Clients sometimes question why we want them to consider settling their case before trial. Some view the litigation process as a type of war. They equate early settlement with a peace treaty, or even worse, a surrender. They want to win the war and have a ticker-tape victory parade. Settle? No way.
What these clients fail to realize is that the litigation “war” is different from the traditional battlefield. In a war, the participants must kill or be killed; nothing but brute force counts. In litigation, the stakes do not involve life or death, or even battlefield injuries. Any physical injuries associated with litigation happened before the lawsuit was ever filed. Once the lawsuit is underway, only one thing matters – money. As personal injury and medical malpractice lawyers, our goal is always to maximize the amount of money that our client receives.
So how can an early settlement ever maximize the money received? Isn’t a settlement always going to require a compromise? A compromise means accepting less money, right? Wrong!
Powers Taylor handles personal injury, medical malpractice, and nursing home abuse & neglect claims. In most of these cases, the attorney advances out-of-pocket litigation expenses. These litigation expenses include things like:
When the case is over, the attorney gets to recoup all of these expenses from the money paid by the defendant.
These litigation expenses can be substantial, especially in cases where the expected verdict is less than $250,000. If a case goes through trial, litigation expenses can be at least $30,000, and it is not at all uncommon for expenses to exceed $100,000. If we can convince the defendant to make a substantial settlement offer before all of these expenses are paid, our client may net more money from an early settlement than from a victorious trial.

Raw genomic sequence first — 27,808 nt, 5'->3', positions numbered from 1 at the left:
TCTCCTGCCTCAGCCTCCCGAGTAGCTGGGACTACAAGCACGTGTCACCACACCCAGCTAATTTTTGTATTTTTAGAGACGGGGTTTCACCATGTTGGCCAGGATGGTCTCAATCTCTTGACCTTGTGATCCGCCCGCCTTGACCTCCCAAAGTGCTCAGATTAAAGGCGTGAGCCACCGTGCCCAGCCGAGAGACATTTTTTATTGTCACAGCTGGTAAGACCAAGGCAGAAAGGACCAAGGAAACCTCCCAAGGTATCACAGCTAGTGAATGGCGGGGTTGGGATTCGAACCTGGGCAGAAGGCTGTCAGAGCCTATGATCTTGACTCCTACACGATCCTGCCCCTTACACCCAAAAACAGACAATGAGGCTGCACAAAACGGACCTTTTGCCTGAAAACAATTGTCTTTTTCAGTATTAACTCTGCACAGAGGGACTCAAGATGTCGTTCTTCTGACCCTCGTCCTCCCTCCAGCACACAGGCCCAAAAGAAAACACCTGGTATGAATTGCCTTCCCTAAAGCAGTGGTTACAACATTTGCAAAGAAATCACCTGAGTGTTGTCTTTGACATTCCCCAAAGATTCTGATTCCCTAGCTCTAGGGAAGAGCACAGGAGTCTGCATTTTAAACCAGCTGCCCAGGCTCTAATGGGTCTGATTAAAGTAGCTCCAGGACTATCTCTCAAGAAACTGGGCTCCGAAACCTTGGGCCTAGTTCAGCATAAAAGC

A client is injured, suffering a broken arm. After considering medical bills, lost wages from her job, and pain and suffering, we might determine that her claim is worth $100,000. To get a $100,000 verdict at trial, we might estimate that the litigation expenses will be $26,000. If she wins trial and collects $100,000, the first $40,000 would go pay attorneys’ fees, and the next $26,000 would repay the litigation expenses, leaving only $34,000 for the client.
However, if the defendant offered $80,000 in settlement at a point when only $10,000 in litigation expenses have been paid, the first $32,000 would go to attorneys’ fees, the next $10,000 to repay expenses, and $38,000 would go to the client.
So, in this example, by settling for $20,000 less, the client increases her actual cash received by $4,000. And the settlement is likely to be received months, if not years, sooner than if the client insisted on going to trial. That’s a major victory!